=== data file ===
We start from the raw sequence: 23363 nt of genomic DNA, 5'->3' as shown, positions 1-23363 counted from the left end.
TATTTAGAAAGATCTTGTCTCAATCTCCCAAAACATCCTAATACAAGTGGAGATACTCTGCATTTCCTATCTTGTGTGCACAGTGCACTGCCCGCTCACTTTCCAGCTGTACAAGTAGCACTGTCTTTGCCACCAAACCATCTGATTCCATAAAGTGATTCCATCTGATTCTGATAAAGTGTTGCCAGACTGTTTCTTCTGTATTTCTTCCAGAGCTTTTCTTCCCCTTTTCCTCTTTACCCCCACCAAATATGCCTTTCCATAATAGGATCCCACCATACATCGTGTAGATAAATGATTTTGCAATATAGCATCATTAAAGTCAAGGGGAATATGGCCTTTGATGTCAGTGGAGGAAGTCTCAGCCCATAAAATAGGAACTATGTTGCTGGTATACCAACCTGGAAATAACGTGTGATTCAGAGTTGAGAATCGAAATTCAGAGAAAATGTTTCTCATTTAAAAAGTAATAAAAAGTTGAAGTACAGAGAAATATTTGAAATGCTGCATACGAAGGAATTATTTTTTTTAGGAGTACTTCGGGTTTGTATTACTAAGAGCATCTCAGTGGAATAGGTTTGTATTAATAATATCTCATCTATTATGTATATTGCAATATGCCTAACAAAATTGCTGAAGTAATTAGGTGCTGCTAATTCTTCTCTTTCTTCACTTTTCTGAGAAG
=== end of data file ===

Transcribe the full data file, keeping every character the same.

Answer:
We start from the raw sequence: 23363 nt of genomic DNA, 5'->3' as shown, positions 1-23363 counted from the left end.
TATTTAGAAAGATCTTGTCTCAATCTCCCAAAACATCCTAATACAAGTGGAGATACTCTGCATTTCCTATCTTGTGTGCACAGTGCACTGCCCGCTCACTTTCCAGCTGTACAAGTAGCACTGTCTTTGCCACCAAACCATCTGATTCCATAAAGTGATTCCATCTGATTCTGATAAAGTGTTGCCAGACTGTTTCTTCTGTATTTCTTCCAGAGCTTTTCTTCCCCTTTTCCTCTTTACCCCCACCAAATATGCCTTTCCATAATAGGATCCCACCATACATCGTGTAGATAAATGATTTTGCAATATAGCATCATTAAAGTCAAGGGGAATATGGCCTTTGATGTCAGTGGAGGAAGTCTCAGCCCATAAAATAGGAACTATGTTGCTGGTATACCAACCTGGAAATAACGTGTGATTCAGAGTTGAGAATCGAAATTCAGAGAAAATGTTTCTCATTTAAAAAGTAATAAAAAGTTGAAGTACAGAGAAATATTTGAAATGCTGCATACGAAGGAATTATTTTTTTTAGGAGTACTTCGGGTTTGTATTACTAAGAGCATCTCAGTGGAATAGGTTTGTATTAATAATATCTCATCTATTATGTATATTGCAATATGCCTAACAAAATTGCTGAAGTAATTAGGTGCTGCTAATTCTTCTCTTTCTTCACTTTTCTGAGAAG